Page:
Avoid Injuries During Summertime Chores
National Medical Societies’ Safety Tips Prevent Lawn Mower Injuries
As the school year draws to a close, avoid injuries during summertime chores is important topic to discuss with thousands of children across the country who will take on a familiar chore: mowing the lawn. Safety is always a priority, and three national medical organizations are warning families that the routine task of lawn mowing can be extremely dangerous to children, the operator, and those nearby if proper safety precautions aren’t taken.
According to the Consumer Product Safety Commission (CPSC), in 2013 more than 301,000 people were treated for lawn mower-related injuries in a clinic or emergency department, or were admitted to the hospital. More than 10,500 of them are children under age 18, and approximately one-third of lawn mower-related injuries are serious enough to be treated in an emergency department.
“Behind the often pleasant summer task of mowing the yard lurks a serious threat to the health of children, youth and adults. We are hopeful that disseminating information about lawn mower safety may eliminate the thousands of mutilating and at times fatal injuries resulting from the use of both riding and push- or walk-behind lawn mowers,” said ASRM President Allen T. Bishop, MD. “If we are to avoid a life-changing event to a family member, appropriate prevention is vital.”
With the summer mowing season in effect, the American Academy of Orthopaedic Surgeons (AAOS), American Academy of Pediatrics (AAP) and the American Society for Reconstructive Microsurgery (ASRM) are joining forces to educate adults and children about the importance of lawn mower safety.
“Look around any neighborhood with lawns this summer, and unfortunately, you will see children operating or playing around lawn mowers in unsafe ways. For many children and teens, a happy summer day will turn painful,” said AAP President James M. Perrin. “It is worth it for parents and kids to take a few minutes to learn and follow a few safety tips before taking on this chore.”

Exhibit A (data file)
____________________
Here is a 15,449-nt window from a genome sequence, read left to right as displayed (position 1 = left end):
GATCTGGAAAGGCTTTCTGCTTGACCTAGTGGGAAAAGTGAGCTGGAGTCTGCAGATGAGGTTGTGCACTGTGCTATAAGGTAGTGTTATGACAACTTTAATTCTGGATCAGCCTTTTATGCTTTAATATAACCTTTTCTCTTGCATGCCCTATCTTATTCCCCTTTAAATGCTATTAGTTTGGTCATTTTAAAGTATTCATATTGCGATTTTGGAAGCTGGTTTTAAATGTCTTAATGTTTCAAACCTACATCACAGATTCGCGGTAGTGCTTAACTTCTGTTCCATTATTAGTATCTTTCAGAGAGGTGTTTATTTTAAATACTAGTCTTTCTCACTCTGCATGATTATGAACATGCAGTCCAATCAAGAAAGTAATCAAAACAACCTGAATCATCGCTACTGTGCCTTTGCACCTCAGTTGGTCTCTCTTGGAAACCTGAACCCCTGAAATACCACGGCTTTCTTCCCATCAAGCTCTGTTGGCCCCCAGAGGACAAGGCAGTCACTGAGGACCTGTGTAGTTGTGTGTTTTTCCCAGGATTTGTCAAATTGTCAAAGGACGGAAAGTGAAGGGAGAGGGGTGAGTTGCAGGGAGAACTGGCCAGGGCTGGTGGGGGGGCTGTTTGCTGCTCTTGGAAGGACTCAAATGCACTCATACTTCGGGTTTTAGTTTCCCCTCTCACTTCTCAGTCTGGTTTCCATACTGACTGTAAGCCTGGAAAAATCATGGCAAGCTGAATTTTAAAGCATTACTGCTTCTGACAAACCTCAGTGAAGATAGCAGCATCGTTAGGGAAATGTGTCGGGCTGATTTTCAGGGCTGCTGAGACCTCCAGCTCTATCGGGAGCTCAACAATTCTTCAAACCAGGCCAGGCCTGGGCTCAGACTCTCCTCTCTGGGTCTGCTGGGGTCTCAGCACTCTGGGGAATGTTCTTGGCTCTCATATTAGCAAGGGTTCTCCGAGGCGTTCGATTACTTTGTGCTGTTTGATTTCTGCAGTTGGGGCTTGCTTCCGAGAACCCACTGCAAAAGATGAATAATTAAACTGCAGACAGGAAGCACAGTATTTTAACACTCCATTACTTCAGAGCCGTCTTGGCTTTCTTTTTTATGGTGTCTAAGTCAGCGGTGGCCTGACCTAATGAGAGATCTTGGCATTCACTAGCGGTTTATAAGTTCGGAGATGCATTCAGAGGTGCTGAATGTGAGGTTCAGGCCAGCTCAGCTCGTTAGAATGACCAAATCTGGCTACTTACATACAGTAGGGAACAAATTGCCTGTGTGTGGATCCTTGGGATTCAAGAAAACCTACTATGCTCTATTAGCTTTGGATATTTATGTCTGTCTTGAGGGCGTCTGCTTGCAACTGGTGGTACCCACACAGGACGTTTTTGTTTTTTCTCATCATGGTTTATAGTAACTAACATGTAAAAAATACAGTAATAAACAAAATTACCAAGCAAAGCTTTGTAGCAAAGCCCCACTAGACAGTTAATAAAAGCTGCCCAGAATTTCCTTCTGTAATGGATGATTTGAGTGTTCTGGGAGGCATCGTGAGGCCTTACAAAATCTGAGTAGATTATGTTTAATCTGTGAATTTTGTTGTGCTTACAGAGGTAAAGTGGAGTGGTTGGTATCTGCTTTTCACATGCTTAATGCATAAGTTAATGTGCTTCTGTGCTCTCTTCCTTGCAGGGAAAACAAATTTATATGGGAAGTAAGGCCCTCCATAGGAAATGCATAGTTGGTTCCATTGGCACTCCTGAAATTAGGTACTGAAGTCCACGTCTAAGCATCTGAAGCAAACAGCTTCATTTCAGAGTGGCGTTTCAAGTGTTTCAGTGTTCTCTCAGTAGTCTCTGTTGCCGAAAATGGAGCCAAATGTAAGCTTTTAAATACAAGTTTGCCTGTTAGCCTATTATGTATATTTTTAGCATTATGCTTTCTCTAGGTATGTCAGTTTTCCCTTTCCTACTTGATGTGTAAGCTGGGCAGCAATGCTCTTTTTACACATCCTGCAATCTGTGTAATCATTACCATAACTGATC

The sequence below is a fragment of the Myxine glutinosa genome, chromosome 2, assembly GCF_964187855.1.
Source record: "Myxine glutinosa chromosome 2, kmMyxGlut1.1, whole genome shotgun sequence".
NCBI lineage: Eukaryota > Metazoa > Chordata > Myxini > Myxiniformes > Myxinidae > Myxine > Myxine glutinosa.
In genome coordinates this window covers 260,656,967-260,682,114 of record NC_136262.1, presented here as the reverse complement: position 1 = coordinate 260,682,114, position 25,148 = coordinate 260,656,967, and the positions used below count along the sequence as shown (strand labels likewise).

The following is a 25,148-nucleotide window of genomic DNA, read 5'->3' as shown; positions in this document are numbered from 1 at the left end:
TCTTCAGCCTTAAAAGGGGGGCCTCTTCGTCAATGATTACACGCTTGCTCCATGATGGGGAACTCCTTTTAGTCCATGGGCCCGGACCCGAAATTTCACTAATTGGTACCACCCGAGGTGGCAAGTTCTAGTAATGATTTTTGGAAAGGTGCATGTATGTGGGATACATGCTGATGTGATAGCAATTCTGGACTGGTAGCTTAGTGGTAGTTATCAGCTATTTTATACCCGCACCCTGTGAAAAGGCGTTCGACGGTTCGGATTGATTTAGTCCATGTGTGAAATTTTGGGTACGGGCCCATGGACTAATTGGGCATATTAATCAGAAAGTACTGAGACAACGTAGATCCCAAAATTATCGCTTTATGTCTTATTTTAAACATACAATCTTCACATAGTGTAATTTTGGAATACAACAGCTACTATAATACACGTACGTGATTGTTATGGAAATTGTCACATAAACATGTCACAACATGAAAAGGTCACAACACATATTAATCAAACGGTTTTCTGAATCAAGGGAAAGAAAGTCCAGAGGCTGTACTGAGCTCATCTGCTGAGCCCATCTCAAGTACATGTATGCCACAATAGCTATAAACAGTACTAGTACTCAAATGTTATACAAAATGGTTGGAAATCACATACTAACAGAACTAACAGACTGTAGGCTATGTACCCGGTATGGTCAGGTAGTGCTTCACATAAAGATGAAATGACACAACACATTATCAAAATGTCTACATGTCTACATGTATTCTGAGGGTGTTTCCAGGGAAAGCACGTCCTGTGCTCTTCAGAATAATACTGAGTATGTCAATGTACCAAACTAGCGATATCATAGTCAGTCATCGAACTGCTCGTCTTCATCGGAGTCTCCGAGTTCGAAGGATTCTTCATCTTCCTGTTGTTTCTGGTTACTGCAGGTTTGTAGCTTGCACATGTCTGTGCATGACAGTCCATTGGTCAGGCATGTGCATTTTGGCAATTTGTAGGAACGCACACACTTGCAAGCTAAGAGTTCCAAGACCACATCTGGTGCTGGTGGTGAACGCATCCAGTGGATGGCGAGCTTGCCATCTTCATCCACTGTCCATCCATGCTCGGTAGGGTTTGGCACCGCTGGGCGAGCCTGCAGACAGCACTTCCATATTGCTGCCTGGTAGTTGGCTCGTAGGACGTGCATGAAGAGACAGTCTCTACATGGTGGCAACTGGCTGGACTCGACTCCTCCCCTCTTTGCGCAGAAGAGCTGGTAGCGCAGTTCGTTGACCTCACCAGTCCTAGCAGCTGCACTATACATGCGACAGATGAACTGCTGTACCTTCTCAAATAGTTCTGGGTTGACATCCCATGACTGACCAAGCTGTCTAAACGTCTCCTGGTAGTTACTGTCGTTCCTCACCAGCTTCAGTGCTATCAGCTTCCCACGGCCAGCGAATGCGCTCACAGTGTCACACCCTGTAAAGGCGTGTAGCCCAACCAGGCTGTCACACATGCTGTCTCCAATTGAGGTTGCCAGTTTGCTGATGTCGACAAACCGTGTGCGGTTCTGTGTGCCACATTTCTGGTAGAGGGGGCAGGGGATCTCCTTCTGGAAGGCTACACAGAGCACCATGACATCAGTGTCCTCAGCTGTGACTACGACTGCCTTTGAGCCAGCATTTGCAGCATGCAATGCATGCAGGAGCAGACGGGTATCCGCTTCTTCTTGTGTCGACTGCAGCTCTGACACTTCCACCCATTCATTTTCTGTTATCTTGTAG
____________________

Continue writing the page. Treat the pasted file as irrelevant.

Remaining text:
“Lawn mower safety should never take a back seat,” said AAOS President Frederick M. Azar, MD. “No matter how small the task, or how often it’s performed, families should always proceed with caution and most importantly seek and share safety tips to help reduce their risk for injury.”
Lawn mower injury prevention tips include:
- Only use a mower with a control that stops the mower blade from moving if the handle is let go.
- Children should be at least 12 years of age before operating a push lawn mower, and age 16 to operate a driving lawn mower.
- Wear sturdy shoes with good traction
- Prevent injuries from flying objects, such as stones or toys, by picking up objects from the lawn before mowing begins. Have anyone who uses a mower or is in the vicinity wear polycarbonate protective eyewear at all times. Do not pull the mower backward or mow in reverse unless absolutely necessary, and carefully look for children behind you when you mow in reverse.
- Do not pull the mower backward or mow in reverse unless absolutely necessary, and carefully look for children behind you when you mow in reverse.
- Always turn off the mower and wait for the blades to stop completely before removing the grass catcher, unclogging the discharge chute, inspecting or repairing lawn mower equipment or crossing gravel paths, roads, or other areas.
- Use a stick or broom handle (not your hands or feet) to remove debris in lawn mowers.
- Do not allow children to ride as passengers on ride-on mowers and keep children out of the yard while mowing.
- Drive up and down slopes, not across to prevent mower rollover.
- Keep lawn mowers in good working order. When using a lawn mower for the first time in a season, have it serviced to ensure that it is working correctly.
Many lawn mower-related injuries require a team of physicians from various specialties to properly repair them. Often, patients must endure painful reconstructive operations for months, sometimes years, to restore form and function. Some of these procedures can be as complex as moving the big toe to the hand to simulate a thumb.